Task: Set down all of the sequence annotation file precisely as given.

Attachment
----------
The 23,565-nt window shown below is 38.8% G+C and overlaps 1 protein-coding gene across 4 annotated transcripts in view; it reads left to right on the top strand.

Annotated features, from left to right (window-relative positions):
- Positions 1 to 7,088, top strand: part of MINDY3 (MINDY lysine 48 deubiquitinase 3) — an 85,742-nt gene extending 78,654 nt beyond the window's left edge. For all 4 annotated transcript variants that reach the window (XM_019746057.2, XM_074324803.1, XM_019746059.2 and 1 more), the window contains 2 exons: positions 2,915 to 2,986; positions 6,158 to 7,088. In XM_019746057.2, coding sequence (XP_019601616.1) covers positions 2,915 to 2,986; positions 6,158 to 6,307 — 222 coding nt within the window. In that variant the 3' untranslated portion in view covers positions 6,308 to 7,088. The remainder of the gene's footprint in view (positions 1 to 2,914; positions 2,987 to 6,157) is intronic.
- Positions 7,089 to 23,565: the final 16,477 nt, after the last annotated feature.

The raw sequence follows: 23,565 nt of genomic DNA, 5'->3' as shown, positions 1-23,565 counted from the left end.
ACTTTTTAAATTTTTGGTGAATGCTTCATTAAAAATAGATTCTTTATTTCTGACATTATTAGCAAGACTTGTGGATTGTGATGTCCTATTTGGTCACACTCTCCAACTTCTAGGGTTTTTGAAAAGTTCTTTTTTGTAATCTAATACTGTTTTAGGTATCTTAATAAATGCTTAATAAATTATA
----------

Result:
The 23,565-nt window shown below is 38.8% G+C and overlaps 1 protein-coding gene across 4 annotated transcripts in view; it reads left to right on the top strand.

Annotated features, from left to right (window-relative positions):
- Positions 1 to 7,088, top strand: part of MINDY3 (MINDY lysine 48 deubiquitinase 3) — an 85,742-nt gene extending 78,654 nt beyond the window's left edge. For all 4 annotated transcript variants that reach the window (XM_019746057.2, XM_074324803.1, XM_019746059.2 and 1 more), the window contains 2 exons: positions 2,915 to 2,986; positions 6,158 to 7,088. In XM_019746057.2, coding sequence (XP_019601616.1) covers positions 2,915 to 2,986; positions 6,158 to 6,307 — 222 coding nt within the window. In that variant the 3' untranslated portion in view covers positions 6,308 to 7,088. The remainder of the gene's footprint in view (positions 1 to 2,914; positions 2,987 to 6,157) is intronic.
- Positions 7,089 to 23,565: the final 16,477 nt, after the last annotated feature.

The raw sequence follows: 23,565 nt of genomic DNA, 5'->3' as shown, positions 1-23,565 counted from the left end.
ACTTTTTAAATTTTTGGTGAATGCTTCATTAAAAATAGATTCTTTATTTCTGACATTATTAGCAAGACTTGTGGATTGTGATGTCCTATTTGGTCACACTCTCCAACTTCTAGGGTTTTTGAAAAGTTCTTTTTTGTAATCTAATACTGTTTTAGGTATCTTAATAAATGCTTAATAAATTATA